Comment: Changing world for sheep farming and sheepmeat

Allan BarberIt may be a statement of the obvious, but the world for sheep farming, processing and sheepmeat has changed dramatically, particularly in the past 30 years, writes meat industry commentator Allan Barber.

The age of massive single shift plants, high wool prices, large stations, the frozen carcase trade with the UK and farm subsidies has disappeared for ever. It has been replaced by a new era in which the main characteristics are no subsidies, less sheep and lambs, smaller, more flexible plants, an increasing proportion of chilled product, higher value co-products with less income from wool, and progressively more trade with markets other than the UK and Europe.

To a casual observer or time traveller who has spent the last 30 years elsewhere, there are still some obvious similarities, but a more careful study would show the differences pretty quickly. For example, the swathes of irrigated land from mid-Canterbury to Southland with dairy cattle instead of sheep grazing, thousands of hectares now covered with vines in Central Otago, Marlborough, Hawke’s Bay and Gisborne, the size of lambs going to slaughter, the volume and price of wool at auction and the number of saleyards round the country would all indicate more than a token shift in farming practice.

A visit to the supermarket and butcher would provide evidence of a significant change in the way lamb is sold to the public. Some of the product in the chiller is packaged so expensively that you can’t even see the product, but just a nice photograph of a specific cut. The contrast in overseas stores is even more pronounced with some stores offering the chance by scanning a barcode to view the farm from which your piece of lamb originated and possibly a short talk from the farmer.

A study of trade statistics would demonstrate the decreasing importance of the UK as our main market, the increasing importance of Europe and the emergence of China as our largest market by volume. To show nothing ever stays the same for long, two years ago China took hardly any sheepmeat, while a recent report suggested Europe’s consumption of sheepmeat would start declining from here.

It’s possible to imagine from this list of changes that the world of sheep farming might have changed almost as fast as the world of computers and mobile phones. But it hasn’t.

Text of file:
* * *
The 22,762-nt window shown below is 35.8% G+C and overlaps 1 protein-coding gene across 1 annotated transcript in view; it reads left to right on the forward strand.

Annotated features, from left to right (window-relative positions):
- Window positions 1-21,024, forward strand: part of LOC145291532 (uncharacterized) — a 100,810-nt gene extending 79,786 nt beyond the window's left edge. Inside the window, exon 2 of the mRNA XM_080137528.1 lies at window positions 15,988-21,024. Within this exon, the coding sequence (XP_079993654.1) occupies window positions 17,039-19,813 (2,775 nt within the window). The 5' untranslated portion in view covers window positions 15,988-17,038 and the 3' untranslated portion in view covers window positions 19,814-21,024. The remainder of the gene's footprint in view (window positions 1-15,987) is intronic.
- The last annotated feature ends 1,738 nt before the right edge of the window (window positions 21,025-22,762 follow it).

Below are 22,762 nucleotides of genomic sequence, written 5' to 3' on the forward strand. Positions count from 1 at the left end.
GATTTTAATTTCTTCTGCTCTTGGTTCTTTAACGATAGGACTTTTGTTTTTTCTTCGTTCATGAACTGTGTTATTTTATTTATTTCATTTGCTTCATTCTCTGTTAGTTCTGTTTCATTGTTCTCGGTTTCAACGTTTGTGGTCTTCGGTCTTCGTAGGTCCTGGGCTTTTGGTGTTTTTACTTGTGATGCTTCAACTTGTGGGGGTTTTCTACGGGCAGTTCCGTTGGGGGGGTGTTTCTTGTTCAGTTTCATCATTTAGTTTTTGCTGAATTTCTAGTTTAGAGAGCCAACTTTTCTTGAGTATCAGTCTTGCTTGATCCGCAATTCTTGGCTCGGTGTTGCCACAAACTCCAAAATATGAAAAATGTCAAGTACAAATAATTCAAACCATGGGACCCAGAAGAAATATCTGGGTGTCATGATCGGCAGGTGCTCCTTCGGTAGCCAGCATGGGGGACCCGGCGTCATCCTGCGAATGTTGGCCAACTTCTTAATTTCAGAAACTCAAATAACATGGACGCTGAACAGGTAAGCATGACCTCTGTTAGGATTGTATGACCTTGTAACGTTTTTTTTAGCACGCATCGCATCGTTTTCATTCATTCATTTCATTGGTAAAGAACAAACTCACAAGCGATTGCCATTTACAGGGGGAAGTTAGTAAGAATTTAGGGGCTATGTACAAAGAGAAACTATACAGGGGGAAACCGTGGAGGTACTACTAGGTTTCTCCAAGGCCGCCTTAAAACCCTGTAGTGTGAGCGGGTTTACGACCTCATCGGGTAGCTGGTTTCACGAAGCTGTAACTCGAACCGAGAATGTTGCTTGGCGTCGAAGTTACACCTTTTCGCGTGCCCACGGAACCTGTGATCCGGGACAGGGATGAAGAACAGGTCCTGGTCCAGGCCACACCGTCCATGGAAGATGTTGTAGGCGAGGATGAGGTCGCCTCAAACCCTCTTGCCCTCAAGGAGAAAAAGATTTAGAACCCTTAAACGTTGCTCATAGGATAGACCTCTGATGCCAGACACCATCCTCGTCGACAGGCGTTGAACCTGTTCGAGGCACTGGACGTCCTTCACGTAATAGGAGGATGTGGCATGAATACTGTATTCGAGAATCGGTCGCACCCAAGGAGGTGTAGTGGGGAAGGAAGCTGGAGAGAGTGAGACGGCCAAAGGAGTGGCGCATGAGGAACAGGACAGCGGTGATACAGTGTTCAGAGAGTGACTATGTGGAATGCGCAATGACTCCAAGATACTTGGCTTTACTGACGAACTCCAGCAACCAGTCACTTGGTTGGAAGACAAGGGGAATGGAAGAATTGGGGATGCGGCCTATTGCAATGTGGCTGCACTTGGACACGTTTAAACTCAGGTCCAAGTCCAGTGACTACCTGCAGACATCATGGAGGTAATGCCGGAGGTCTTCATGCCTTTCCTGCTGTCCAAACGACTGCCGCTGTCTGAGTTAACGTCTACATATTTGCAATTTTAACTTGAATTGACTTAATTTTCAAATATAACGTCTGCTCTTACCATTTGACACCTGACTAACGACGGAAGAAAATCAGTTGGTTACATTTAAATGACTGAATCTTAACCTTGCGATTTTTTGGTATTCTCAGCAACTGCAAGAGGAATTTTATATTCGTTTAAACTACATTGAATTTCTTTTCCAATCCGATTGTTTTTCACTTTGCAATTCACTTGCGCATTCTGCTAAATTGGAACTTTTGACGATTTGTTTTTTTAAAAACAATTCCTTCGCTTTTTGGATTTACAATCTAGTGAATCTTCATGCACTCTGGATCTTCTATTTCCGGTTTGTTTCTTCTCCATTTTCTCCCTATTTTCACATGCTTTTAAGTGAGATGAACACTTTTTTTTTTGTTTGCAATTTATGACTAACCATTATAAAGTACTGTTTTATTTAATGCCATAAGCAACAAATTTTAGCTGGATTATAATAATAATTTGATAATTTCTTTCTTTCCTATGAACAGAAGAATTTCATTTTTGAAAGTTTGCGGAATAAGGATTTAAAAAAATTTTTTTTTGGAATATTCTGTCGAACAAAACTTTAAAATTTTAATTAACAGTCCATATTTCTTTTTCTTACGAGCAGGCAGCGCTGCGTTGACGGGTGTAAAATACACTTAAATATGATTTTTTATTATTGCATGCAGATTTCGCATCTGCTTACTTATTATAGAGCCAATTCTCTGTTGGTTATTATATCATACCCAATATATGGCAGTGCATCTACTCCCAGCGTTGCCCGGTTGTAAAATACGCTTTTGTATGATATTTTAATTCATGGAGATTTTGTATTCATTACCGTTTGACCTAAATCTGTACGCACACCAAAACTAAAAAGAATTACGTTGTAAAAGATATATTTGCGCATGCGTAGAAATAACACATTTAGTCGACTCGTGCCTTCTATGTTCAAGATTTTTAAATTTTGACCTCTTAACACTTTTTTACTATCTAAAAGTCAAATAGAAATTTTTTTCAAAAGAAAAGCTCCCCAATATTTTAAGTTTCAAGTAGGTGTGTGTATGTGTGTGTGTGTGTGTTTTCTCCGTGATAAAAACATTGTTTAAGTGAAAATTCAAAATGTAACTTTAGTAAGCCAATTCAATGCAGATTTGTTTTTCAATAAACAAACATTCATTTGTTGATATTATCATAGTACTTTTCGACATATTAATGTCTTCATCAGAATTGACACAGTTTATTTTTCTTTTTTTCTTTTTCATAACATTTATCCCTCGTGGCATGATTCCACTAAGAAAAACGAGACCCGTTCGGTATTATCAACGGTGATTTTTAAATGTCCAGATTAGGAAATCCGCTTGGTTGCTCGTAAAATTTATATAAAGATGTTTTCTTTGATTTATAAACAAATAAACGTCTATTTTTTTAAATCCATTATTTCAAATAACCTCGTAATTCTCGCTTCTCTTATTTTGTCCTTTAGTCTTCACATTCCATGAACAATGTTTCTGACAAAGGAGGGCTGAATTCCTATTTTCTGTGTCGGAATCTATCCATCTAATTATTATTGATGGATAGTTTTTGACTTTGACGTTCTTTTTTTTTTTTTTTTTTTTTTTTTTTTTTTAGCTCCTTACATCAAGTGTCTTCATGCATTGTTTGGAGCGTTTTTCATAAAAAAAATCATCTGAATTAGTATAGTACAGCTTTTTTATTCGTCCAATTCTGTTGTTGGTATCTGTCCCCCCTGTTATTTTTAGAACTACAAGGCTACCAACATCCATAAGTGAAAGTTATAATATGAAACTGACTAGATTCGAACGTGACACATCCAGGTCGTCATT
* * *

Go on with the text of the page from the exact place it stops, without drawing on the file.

To read farmer opinion about their industry, you would think the lamb price was still where it was 30 years ago, meat companies were doing nothing differently, and the present state of the industry was totally their fault. Of course, the processors don’t pay enough (except when stock numbers are short and a procurement war breaks out), they cut each other’s throat in the market place (thus losing money that should have been paid to the farmer) and the NZ dollar is too high (because they don’t take out foreign exchange cover).

The solution is for farmers to own their industry, so they can avoid all the mistakes of the meat companies, as well as keeping hold of the profits which would otherwise have gone into the pockets of those greedy private companies.

Sorry guys, but I don’t think you are being realistic! If sheep farmers can’t run their own farm unit profitably, what possible hope is there they can run a meat company any more successfully? This is not to suggest there aren’t any competent and successful sheep farmers, but I suspect they are getting on with the job quietly and profitably without complaining.

However the meat exporters, substantially if not exclusively processors as well as marketers, have overseas contacts and trading relationships which enable them to market the available product at a generally satisfactory price. The problem comes when the price moves too high and the market gets indigestion, because the companies paid too much and end up holding inventory that they can’t move.

It would be much better if farmers and exporters continue to do what they are each best at and concentrate on building a better, mutually trusting relationship. Then each would be able to get on with their business to the best of their respective abilities.

Allan Barber is a meat industry commentator. This post has also appeared at NZ Farmers Weekly. He has his own blog Barber’s Meaty Issues and can be contacted by emailing him at

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